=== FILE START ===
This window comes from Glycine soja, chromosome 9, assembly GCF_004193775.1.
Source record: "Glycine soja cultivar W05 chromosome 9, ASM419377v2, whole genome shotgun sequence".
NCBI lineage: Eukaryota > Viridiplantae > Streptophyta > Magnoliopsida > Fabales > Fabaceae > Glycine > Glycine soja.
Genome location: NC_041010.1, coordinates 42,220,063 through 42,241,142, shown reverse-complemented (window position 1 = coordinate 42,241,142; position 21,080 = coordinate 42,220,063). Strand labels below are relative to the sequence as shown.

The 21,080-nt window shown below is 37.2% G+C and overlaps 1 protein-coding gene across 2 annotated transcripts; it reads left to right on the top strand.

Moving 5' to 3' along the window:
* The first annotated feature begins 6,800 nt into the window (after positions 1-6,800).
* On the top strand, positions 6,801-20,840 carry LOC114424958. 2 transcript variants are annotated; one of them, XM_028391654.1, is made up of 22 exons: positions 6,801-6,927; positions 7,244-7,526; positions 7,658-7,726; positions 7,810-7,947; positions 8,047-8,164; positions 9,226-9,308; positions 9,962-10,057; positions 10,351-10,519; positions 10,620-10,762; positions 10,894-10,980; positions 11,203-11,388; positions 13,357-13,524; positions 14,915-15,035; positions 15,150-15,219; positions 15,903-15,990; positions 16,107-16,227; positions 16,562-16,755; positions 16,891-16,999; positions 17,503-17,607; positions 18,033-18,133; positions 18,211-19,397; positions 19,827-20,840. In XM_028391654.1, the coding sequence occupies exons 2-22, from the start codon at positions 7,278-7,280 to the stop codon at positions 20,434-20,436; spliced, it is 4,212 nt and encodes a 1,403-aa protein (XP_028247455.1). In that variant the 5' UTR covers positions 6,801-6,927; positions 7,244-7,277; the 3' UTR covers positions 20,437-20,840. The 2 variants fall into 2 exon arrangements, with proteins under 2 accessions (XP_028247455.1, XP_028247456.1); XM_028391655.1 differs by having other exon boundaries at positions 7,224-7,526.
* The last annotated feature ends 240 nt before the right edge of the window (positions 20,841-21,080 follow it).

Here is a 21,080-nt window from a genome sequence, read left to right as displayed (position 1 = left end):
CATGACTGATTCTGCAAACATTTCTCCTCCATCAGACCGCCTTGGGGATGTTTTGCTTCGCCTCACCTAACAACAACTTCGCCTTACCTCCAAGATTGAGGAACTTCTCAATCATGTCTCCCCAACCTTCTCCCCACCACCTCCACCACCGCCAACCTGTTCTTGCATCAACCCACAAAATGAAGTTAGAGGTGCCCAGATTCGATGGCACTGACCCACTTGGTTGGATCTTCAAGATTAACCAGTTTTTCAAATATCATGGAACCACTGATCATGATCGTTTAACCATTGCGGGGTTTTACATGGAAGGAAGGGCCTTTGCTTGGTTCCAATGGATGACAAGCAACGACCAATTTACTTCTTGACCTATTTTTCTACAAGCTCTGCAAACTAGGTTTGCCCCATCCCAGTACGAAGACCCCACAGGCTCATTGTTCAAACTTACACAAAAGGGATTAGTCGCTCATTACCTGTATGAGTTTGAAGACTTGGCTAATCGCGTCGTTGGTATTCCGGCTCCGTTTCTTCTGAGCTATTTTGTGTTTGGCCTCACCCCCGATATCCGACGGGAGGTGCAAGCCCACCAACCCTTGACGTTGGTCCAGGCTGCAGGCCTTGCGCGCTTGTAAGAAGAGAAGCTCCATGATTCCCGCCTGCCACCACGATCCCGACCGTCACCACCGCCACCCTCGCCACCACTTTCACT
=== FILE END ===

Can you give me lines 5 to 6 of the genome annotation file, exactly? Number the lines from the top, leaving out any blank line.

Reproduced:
The 21,080-nt window shown below is 37.2% G+C and overlaps 1 protein-coding gene across 2 annotated transcripts; it reads left to right on the top strand.

Moving 5' to 3' along the window: